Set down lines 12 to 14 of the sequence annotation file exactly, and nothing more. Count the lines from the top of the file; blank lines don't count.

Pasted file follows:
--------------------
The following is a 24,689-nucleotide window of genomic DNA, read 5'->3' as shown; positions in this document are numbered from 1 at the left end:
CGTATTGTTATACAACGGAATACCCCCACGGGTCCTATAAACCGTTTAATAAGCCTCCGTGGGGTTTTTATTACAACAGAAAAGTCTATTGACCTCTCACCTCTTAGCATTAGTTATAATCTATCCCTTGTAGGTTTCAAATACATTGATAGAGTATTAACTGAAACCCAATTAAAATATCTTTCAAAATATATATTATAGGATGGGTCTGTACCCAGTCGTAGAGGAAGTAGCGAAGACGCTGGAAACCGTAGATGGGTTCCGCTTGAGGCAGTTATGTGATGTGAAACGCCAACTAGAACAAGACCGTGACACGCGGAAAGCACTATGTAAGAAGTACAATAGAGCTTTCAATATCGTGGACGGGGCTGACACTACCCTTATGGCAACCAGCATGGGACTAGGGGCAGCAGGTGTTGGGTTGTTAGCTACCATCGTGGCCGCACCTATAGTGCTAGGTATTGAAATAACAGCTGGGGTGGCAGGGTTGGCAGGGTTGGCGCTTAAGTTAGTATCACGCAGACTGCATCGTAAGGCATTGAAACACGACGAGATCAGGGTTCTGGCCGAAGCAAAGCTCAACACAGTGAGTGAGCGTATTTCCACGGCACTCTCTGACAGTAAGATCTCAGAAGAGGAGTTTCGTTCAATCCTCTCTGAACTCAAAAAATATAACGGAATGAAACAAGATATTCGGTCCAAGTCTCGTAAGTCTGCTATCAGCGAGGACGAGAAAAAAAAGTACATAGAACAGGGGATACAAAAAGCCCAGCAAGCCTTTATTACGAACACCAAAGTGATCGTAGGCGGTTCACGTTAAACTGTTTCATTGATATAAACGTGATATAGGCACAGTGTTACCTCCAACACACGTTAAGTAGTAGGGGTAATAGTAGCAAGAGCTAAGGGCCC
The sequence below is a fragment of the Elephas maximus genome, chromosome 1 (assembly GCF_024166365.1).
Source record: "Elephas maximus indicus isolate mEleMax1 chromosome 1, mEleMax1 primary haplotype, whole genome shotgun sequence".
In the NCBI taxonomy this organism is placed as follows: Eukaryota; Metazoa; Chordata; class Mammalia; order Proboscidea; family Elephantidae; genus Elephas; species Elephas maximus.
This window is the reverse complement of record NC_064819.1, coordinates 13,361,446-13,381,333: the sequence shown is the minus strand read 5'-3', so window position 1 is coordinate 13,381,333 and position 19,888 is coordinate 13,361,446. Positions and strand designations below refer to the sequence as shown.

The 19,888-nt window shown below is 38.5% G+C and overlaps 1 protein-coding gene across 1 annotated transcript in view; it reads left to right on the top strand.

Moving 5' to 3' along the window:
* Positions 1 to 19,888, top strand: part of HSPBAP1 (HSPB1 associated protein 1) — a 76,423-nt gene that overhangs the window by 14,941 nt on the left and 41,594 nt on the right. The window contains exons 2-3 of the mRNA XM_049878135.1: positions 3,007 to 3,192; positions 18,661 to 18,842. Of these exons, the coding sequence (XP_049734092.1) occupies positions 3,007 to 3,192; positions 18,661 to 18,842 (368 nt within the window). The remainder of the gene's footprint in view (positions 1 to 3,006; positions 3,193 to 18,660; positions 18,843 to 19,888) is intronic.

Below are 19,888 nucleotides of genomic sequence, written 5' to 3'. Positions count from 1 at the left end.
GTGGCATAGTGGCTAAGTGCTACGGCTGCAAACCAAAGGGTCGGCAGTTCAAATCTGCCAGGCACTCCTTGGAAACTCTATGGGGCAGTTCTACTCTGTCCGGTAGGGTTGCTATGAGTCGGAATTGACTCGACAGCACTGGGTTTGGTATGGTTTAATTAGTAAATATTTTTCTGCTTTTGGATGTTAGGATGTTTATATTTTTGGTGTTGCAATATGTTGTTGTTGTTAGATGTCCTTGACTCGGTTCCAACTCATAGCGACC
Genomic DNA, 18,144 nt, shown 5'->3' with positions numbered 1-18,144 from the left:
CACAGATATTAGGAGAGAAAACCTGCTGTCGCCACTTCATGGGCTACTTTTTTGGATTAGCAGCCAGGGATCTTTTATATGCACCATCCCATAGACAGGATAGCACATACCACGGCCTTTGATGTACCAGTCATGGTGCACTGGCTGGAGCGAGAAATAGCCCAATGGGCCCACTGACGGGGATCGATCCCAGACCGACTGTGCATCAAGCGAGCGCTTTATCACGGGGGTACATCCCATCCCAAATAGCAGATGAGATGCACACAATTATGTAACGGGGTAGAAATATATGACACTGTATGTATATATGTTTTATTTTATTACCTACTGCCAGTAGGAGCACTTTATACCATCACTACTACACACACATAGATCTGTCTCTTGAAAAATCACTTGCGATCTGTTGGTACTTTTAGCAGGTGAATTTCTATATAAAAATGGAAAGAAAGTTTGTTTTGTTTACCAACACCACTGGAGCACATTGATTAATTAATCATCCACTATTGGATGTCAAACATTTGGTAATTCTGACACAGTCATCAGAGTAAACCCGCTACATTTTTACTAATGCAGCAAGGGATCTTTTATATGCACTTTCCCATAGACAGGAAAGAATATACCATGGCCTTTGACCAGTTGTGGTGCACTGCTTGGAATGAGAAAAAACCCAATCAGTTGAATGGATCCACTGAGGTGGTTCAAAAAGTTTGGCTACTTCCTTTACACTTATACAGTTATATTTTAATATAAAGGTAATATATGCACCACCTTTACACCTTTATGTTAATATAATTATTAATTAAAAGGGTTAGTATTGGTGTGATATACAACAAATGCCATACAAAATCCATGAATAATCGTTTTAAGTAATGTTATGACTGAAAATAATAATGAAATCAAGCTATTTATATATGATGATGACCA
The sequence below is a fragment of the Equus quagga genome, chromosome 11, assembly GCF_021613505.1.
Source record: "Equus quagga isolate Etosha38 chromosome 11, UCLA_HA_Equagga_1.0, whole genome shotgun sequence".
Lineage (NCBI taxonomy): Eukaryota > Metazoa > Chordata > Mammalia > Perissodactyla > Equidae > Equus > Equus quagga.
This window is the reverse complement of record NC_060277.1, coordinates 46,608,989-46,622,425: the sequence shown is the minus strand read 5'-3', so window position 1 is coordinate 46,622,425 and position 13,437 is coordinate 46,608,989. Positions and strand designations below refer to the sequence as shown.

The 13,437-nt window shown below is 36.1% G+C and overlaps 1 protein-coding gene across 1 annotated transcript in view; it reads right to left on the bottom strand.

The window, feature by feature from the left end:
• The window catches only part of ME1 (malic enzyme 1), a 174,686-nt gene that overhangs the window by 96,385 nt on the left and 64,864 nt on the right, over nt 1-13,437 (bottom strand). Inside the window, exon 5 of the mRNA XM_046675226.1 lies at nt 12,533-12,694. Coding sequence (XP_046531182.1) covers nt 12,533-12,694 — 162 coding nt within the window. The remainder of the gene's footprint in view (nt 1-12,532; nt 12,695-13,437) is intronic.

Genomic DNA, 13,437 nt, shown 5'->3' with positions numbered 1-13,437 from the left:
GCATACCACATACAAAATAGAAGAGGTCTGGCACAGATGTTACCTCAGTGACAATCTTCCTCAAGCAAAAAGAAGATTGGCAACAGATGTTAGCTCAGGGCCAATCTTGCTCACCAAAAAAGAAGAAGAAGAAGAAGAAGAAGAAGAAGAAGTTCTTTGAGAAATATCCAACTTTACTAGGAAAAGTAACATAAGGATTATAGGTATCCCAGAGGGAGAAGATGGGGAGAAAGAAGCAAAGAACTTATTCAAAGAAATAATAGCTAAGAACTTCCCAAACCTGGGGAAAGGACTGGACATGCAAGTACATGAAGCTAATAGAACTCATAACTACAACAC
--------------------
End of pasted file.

Genomic DNA, 18,144 nt, shown 5'->3' with positions numbered 1-18,144 from the left:
CACAGATATTAGGAGAGAAAACCTGCTGTCGCCACTTCATGGGCTACTTTTTTGGATTAGCAGCCAGGGATCTTTTATATGCACCATCCCATAGACAGGATAGCACATACCACGGCCTTTGATGTACCAGTCATGGTGCACTGGCTGGAGCGAGAAATAGCCCAATGGGCCCACTGACGGGGATCGATCCCAGACCGACTGTGCATCAAGCGAGCGCTTTATCACGGGGGTACATCCCATCCCAAATAGCAGATGAGATGCACACAATTATGTAACGGGGTAGAAATATATGACACTGTATGTATATATGTTTTATTTTATTACCTACTGCCAGTAGGAGCACTTTATACCATCACTACTACACACACATAGATCTGTCTCTTGAAAAATCACTTGCGATCTGTTGGTACTTTTAGCAGGTGAATTTCTATATAAAAATGGAAAGAAAGTTTGTTTTGTTTACCAACACCACTGGAGCACATTGATTAATTAATCATCCACTATTGGATGTCAAACATTTGGTAATTCTGACACAGTCATCAGAGTAAACCCGCTACATTTTTACTAATGCAGCAAGGGATCTTTTATATGCACTTTCCCATAGACAGGAAAGAATATACCATGGCCTTTGACCAGTTGTGGTGCACTGCTTGGAATGAGAAAAAACCCAATCAGTTGAATGGATCCACTGAGGTGGTTCAAAAAGTTTGGCTACTTCCTTTACACTTATACAGTTATATTTTAATATAAAGGTAATATATGCACCACCTTTACACCTTTATGTTAATATAATTATTAATTAAAAGGGTTAGTATTGGTGTGATATACAACAAATGCCATACAAAATCCATGAATAATCGTTTTAAGTAATGTTATGACTGAAAATAATAATGAAATCAAGCTATTTATATATGATGATGACCA
The sequence below is a fragment of the Equus quagga genome, chromosome 11, assembly GCF_021613505.1.